Photo courtesy of Stacey Newman
For many progressive women in Missouri, including State Representative Stacey Newman, who ran unopposed for her seat in the 87th district, last week’s election began with high excitement. As they cast votes throughout the state, many women believed Hillary Clinton would be elected the next president of the United States.
Instead, they witnessed their once-purple state turn bright red as Republicans swept the top five state offices. Republicans now hold a super-majority in both houses of the Missouri legislature.
They watched in disbelief as Donald Trump garnered the necessary electoral votes to become the next president. Like many women last Tuesday, Newman had posted photos of herself in her "Nasty Woman" pantsuit on her Facebook page. She wrote, "The Newman family voted in 3 different polling places but in unison for #HRC."
As she settled in to watch the election results, she texted with friends throughout the country, including her daughter Sophie, who is a graduate student at University of Missouri-Kansas City. “She helped me, my wise daughter, who texted me through the night," Newman says. "I saw her strength. We began to strategize. We women always do this. We come together and protect each other. I do what I know—connect, build, and encourage.”
Wednesday morning, she connected to like-minded folks with a post on her blog, Progress/Women. "The fight doesn’t end," she writes. "In my total disgust, I’m hearing those in the past quietly whisper, 'keep moving.'"
To find local and national organizations supporting women’s equality, reproductive rights, voting rights, running for election, and violence against women and families, visit the blog's "Do Something About It" tab.
On Thursday, Newman saw George Takei speak to a packed auditorium of students at University of Missouri-St. Louis. She posted on Facebook: "His message of perseverance, his unconstitutional internment as a Japanese American child with his family during WW II, his work as a teen during the 1960's civil rights movement, his lifelong dedication to gay rights and personal coming out, his national work for marriage equality and now his efforts to combat gun violence prevention after the Pulse shooting... And what happened two nights ago to our country. George minced no words as [he] preached – ‘all of us must take responsibility, get involved, be citizens, stand up, fight hard for justice."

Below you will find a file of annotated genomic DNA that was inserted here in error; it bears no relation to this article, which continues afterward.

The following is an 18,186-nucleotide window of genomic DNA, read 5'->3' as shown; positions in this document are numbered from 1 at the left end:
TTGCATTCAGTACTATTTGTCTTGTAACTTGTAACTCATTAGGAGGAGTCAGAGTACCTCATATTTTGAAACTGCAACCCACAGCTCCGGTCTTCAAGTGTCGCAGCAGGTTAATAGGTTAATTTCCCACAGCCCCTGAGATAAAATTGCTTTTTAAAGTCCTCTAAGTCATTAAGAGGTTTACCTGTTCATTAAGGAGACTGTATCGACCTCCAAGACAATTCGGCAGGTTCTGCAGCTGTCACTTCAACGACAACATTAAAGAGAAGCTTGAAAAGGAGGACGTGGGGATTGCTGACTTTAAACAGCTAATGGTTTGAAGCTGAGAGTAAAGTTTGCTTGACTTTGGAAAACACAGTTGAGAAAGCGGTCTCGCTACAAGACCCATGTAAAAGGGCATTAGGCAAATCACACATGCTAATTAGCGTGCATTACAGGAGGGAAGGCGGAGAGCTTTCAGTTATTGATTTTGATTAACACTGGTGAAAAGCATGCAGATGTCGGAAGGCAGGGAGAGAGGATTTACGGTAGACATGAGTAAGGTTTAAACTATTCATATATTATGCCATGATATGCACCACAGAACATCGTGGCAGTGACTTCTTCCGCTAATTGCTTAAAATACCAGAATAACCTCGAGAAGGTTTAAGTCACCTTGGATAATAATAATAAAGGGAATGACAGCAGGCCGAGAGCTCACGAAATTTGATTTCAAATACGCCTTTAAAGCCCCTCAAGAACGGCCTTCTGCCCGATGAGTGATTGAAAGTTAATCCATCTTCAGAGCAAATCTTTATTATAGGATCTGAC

During our interview, Newman was preparing remarks for the "Love Rally" at Washington University last Friday. “I’ve been thinking all day what to say to those students," she says. "I was as unprepared as everyone for a Donald Trump win. How do we deal with this now?” By that evening, she had honed her words and shaped her remarks. Her appearance is now on YouTube.
On Monday, she sent out her newsletter, Newman Capitol News. The November 14 issue outlines how and why people need to know who they elected, how to contact them, and what is at stake. She writes, "It will take each of us to work together for policies that help and fight back against those that are hurtful. Contact your electeds, use social media & personal networks and write to your newspapers. Please use YOUR voice—too much for so many is at stake."
(You can also follow Newman on Twitter. “Sometimes I tweet from the House floor during session,” she says.)
The next legislative session in Missouri convenes on January 4. Newman has seven short weeks to strategize, connect, and consider how she will work with the newly elected legislature.
"With the Republican super-majority, all caution is thrown to the wind," she says. "Some hateful things we danced around [in the legislature] before are now being said openly. Some moderate Republicans did not get re-elected. We’ve lost some of those reasonable people who were willing to work together, using all the tools in our legislative tool-kit to soften some of the harsh measures."
She adds that despite the unexpected turn of events, she's more than willing to keep moving forward.
“I was as unprepared as everyone by this," she says. "What I do know to do now is to reach more people, to educate, to organize. I am a leader. I am an elected official. I’m fighting as hard as I can on the floor for social justice for all.”
Newman’s term in the House will end in two years. Although progressives have taken a hard blow, Newman isn’t one to give up. “We go to where the fight is,” she says. “As Rabbi Susan Talve advises, 'Be the somebody who says yes.’ People are coming together online, in person, at events in ways that are both energizing and hopeful.”
To sign up for her newsletter, Newman Capitol News, send a request to subscribe by sending an email with the subject line "newsletter sign-up’" to email@example.com.